The vaccines from AstraZeneca and Pfizer/BioNTech may be more effective against the Brazilian variant of coronavirus than previously thought, a new study has found.
The findings, which are not yet peer-reviewed, mean the vaccines may not need to be modified in order to protect against the variant, which is believed to have originated in the Amazonian city of Manaus.
Research from Oxford University measured the level of antibodies that can neutralise – or stop infection from – variants circulating in South Africa, Brazil and elsewhere.
It found that vaccines do not work as well against the variants as against the original strain of coronavirus, but that the P1 Brazilian variant may be less resistant to vaccine-induced antibodies than first feared.
Professor Gavin Screaton, lead scientist on the study, said: “This study extends our understanding of the role of changes in the spike protein in escape from the human immune response, measured as neutralising antibody levels.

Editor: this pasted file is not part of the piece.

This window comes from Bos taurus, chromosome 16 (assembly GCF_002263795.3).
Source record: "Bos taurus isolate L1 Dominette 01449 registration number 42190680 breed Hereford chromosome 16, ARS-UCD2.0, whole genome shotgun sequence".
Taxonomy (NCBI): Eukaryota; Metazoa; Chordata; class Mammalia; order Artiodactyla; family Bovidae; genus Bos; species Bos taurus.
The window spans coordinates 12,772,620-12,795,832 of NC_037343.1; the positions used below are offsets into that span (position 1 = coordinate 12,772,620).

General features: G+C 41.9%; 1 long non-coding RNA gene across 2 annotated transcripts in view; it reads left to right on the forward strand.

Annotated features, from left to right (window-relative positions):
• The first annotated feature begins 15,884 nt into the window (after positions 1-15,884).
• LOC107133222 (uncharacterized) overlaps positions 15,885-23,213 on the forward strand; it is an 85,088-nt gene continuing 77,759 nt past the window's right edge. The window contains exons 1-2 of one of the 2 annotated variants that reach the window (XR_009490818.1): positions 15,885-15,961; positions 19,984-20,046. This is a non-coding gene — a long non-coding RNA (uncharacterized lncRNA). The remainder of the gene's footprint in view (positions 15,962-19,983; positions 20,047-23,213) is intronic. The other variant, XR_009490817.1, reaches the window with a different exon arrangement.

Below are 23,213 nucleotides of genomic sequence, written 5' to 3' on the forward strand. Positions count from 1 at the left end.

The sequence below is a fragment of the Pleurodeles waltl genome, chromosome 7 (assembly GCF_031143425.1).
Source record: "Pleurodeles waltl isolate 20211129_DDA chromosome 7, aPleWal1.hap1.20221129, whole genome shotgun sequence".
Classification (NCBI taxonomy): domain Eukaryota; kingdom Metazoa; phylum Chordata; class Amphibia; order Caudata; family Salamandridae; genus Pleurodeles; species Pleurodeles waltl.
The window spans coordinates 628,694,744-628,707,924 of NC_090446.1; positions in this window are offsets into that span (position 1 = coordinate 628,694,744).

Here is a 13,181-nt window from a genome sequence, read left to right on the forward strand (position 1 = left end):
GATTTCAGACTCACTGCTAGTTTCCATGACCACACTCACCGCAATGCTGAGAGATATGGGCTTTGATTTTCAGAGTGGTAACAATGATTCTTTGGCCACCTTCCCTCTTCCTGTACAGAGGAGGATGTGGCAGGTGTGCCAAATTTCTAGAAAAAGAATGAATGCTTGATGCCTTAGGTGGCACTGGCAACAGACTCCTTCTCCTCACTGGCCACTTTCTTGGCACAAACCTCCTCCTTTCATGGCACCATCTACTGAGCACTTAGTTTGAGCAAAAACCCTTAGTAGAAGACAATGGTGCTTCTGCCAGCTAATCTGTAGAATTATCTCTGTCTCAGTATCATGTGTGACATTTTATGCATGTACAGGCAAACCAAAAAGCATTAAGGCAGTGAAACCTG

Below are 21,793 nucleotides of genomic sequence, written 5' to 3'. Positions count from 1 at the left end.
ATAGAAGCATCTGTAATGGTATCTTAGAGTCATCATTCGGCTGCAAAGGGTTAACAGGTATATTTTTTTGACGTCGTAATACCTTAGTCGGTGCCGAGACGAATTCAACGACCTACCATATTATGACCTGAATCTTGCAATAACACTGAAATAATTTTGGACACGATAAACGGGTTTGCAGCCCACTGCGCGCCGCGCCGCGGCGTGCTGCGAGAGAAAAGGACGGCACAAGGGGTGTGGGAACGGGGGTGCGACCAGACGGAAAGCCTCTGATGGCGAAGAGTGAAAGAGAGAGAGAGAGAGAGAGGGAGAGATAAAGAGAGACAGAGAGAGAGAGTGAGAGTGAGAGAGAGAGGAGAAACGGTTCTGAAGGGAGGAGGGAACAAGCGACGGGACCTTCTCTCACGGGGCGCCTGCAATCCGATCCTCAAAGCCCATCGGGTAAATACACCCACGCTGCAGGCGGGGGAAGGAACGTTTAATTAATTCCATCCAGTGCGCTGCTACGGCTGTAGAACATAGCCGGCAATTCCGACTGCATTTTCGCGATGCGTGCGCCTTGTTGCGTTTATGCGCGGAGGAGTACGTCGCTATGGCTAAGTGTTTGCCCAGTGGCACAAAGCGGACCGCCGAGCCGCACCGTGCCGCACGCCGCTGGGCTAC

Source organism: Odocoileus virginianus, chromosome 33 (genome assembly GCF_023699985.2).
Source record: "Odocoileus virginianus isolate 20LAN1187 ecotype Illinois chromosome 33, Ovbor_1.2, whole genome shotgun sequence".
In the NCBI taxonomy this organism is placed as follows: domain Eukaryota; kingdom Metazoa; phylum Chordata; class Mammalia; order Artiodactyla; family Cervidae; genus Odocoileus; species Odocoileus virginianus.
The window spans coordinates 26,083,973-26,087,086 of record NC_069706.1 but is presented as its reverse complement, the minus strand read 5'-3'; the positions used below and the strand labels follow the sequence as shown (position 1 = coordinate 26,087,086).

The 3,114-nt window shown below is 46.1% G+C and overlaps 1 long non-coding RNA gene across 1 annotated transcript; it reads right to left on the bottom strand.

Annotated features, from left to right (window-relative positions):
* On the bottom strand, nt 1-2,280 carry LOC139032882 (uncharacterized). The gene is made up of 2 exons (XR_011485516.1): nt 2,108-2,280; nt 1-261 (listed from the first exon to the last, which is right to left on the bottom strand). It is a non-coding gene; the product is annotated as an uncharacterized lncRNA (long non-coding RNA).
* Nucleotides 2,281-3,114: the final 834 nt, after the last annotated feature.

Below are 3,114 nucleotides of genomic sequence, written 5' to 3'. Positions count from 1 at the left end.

“The results suggest that P1 might be less resistant to vaccine and convalescent immune responses than B1351 [South Africa], and similar to B117 [Kent].”
The study used blood samples from people who have natural antibodies generated from a Covid-19 infection, and from those whose antibodies were induced by the Oxford or Pfizer vaccines.
It found a nearly three-fold reduction in the level of virus neutralisation by the antibodies generated by the Oxford and Pfizer vaccines for the Kent and Brazil variants when compared to the original strain, and a nine-fold and 7.6-fold reduction respectively against the South Africa variant.